Many prenatal yoga practices focus on opening the hips and strengthening the legs, but don’t forget about your upper body! Dolphin Push-Ups work the upper back, shoulders, chest, AND arms, all while challenging the abdominals – Bonus. Beginning in Tabletop position, lower your forearms to the ground and interlace the fingers. Lift your knees off the ground, to straighten your legs as in Downward Dog. Inhale to hinge forward until your chin hovers above your hands, keeping shoulder blades drawn down your back. Exhale to return to Dolphin Pose. Repeat for 3-5 breaths.
Tip: If the transition from Dolphin Pose to Push-Up position feels too intense for your abdominals, gently lower your knees to the ground for more support.
To make this a complete practice, be sure to end with your favourite resting poses. And, as with every yoga class you enjoy, be sure to listen to your body’s changing needs. We hope these yoga poses help you to feel open and strong throughout your journey!
Written by Psychotherapist, Lisha Cash, MSW, RSW
Why does this impact sleep? Well, if you're a "thinker", you probably have analyzed every single thing on your to-do list from every possible angle. You go over your options, brainstorm ways to meet your goals, list all of the pros and cons to your plans/ideas, and the various paths you could take to get there. At times, in between all of the planning, comes doubt. You may start feeling like you are unable reach your goals, which may be due to a lack of time or other elements of life taking priority. Cue "Mom Guilt" here. AKA you feel guilty for even thinking about doing tasks other than spending time with your children. It is a hard balance, reaching personal goals and aspirations, when the reality is, you also want to live in a world where you can feel inspired, while fully nurturing your family to the best of your ability. This is all enough to keep you up at night, let alone the day-to-day tasks, schedule changes, planning and preparation that come with being a parent.
It is common to use lists as a way to reduce anxiety when you feel life is a bit out of control or you require some type of organization. Lists can equate productivity. When generating a list, it may seem like you are being proactive rather than reactive. For mamas, this can feel great. That being said, lists have also been known to increase anxiety when it feels like they keep getting longer and nothing seems to be getting done. So, dependant on how you perceive list-making, you'll determine if this is a helpful practice or not. Seeing that the "to-do" list route is not always the best method for everyone, here are some alternative exercises you can utilize during the late hours of the evening, when you need to quiet, intrusive, ruminating thoughts.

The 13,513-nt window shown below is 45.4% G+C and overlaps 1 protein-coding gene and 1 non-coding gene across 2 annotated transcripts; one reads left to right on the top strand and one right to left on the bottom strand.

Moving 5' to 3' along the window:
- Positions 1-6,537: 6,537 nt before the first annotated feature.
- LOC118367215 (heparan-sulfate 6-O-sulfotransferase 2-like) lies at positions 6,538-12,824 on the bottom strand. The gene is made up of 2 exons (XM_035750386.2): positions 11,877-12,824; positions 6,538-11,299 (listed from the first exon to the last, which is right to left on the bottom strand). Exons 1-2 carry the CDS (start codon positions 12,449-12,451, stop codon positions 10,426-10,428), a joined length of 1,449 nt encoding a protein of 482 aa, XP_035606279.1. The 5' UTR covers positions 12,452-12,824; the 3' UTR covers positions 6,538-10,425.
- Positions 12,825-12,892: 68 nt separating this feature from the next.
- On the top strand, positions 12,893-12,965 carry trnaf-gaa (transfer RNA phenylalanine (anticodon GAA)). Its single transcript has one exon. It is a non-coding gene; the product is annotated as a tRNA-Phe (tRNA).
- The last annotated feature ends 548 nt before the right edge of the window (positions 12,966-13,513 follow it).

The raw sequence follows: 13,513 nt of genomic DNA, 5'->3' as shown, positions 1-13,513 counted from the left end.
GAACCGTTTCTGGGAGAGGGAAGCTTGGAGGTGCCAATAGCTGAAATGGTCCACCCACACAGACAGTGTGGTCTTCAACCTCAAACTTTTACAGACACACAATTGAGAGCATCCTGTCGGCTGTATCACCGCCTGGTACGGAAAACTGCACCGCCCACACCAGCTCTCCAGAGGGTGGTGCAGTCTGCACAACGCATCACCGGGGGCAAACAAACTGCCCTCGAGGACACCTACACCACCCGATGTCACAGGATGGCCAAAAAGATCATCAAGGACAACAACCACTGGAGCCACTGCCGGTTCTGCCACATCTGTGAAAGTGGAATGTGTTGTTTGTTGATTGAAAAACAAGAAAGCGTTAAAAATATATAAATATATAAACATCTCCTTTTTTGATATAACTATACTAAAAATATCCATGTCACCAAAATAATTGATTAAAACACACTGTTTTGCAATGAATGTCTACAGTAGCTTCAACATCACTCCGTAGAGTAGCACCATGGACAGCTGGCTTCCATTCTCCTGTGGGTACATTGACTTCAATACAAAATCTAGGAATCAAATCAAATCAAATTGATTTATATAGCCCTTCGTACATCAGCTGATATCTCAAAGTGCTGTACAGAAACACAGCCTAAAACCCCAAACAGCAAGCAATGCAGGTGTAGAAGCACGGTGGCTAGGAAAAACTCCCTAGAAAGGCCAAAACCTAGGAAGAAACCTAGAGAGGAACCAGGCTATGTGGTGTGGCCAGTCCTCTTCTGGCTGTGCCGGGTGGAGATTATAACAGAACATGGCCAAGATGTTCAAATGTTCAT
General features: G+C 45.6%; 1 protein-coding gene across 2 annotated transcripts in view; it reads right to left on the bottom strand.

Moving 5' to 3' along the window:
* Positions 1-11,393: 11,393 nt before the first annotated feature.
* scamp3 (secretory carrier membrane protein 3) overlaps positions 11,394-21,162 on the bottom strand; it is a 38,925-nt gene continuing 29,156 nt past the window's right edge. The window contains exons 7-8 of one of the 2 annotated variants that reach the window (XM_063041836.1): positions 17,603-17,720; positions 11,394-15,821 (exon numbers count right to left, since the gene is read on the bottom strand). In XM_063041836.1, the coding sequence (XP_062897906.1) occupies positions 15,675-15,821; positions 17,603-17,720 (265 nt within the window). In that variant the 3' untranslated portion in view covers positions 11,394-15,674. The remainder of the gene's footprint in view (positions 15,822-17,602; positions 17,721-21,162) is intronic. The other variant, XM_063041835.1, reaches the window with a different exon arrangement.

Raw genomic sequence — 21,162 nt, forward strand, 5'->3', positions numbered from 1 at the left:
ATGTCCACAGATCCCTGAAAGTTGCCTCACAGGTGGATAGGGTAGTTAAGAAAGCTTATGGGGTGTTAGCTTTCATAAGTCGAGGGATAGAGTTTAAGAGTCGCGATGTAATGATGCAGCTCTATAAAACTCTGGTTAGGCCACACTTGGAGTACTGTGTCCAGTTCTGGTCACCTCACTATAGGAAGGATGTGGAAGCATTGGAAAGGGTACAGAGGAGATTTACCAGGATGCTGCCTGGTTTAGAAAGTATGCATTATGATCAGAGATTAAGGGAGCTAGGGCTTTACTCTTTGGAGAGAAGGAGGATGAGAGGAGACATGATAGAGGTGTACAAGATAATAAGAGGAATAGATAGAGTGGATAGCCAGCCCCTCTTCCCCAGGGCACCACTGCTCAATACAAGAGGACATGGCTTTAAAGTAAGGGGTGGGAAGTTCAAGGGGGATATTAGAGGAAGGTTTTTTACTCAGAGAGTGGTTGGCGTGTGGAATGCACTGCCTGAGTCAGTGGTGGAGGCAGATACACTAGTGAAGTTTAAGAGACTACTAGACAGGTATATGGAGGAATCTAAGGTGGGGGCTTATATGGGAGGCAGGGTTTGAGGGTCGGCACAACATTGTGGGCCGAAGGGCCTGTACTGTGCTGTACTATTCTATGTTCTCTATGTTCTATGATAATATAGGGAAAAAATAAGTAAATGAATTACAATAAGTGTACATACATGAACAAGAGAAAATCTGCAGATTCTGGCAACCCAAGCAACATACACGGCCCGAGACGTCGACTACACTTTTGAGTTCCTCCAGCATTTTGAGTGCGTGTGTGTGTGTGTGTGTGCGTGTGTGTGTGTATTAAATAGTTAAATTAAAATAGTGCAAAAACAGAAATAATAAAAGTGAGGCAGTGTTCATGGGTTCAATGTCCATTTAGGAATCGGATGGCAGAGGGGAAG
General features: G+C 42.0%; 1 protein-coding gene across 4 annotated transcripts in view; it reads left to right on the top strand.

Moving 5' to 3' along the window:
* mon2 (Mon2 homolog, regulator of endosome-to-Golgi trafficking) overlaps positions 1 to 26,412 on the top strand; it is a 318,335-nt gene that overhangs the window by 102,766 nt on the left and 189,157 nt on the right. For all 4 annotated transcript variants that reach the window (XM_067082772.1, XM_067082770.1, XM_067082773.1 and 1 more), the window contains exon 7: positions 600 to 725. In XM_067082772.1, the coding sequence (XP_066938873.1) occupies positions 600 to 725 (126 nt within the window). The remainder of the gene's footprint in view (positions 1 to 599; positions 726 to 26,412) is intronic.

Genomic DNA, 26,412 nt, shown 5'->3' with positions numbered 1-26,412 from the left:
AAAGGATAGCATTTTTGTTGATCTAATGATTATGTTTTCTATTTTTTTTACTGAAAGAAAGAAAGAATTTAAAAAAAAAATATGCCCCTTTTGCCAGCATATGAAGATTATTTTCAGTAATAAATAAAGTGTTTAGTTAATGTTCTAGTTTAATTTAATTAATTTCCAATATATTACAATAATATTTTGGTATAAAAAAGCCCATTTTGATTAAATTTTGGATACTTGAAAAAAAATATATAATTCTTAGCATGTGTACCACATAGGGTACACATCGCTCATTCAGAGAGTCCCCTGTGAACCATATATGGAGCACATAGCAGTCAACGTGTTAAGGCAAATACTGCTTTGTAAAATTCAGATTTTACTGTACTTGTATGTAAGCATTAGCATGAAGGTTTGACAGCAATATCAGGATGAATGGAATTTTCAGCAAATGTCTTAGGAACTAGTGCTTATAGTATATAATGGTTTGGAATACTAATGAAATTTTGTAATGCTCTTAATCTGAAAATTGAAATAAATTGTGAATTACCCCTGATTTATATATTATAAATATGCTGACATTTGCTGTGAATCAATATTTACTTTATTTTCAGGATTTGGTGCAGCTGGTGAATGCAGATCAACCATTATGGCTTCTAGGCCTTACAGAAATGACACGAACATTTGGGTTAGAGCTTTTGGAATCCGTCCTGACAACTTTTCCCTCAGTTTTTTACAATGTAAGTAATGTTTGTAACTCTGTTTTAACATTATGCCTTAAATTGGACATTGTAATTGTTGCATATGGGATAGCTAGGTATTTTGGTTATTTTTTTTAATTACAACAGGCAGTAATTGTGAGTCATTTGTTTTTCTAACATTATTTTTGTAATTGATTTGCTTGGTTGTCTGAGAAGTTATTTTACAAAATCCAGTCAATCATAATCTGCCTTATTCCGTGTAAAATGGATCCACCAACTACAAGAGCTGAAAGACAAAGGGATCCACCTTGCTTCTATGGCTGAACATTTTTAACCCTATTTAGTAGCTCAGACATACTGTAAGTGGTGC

1. Tell your story
Whether it be talking out loud (maybe you can get your partner some ear plugs), writing a journal entry, creating a blog post, writing a poem, or utilizing whatever medium you gravitate towards, telling your story might help to release some of your anxious energy. Similar to how we all have different learning styles, processing our day and our thoughts is very individual. Getting it down on paper or using your medium/creativity to simply put it out into the universe, may allow you to process your thoughts in a different way and facilitate your ability to move into a more rested state of mind.
2. Practice slow, deep breathing.
This is a common strategy used to calm yourself, and can be helpful in so many different aspects of your life. Finding a way to ground yourself through breath can be calming and may help you move into a rested mindset, which will allow you to drift off to sleep without even noticing it. If you feel safe closing your eyes, take a deep breath in through your nose and slowly release the air out of your nose or mouth, whichever you prefer. I usually say a minimum of ten slow, deep breaths, but you can keep going until you're ready for sleep. While doing this task, aim to clear your mind and focus solely on your breath. How it feels filling your lungs and expanding into your belly. Pulling your focus to the breath and your body, should help calm your mind.
3. Get some water.
Sometimes stepping out of the physical space and/or situation can reset the body and mind. By leaving the room and getting some water, you have a task to do and it helps to break the cycle you're in. Rather than continuing to sit in your ruminating thoughts, this break may facilitate your ability to refocus, helping to ground you, bring you back to neutral, get out of your head, which will help to settle you down for sleep.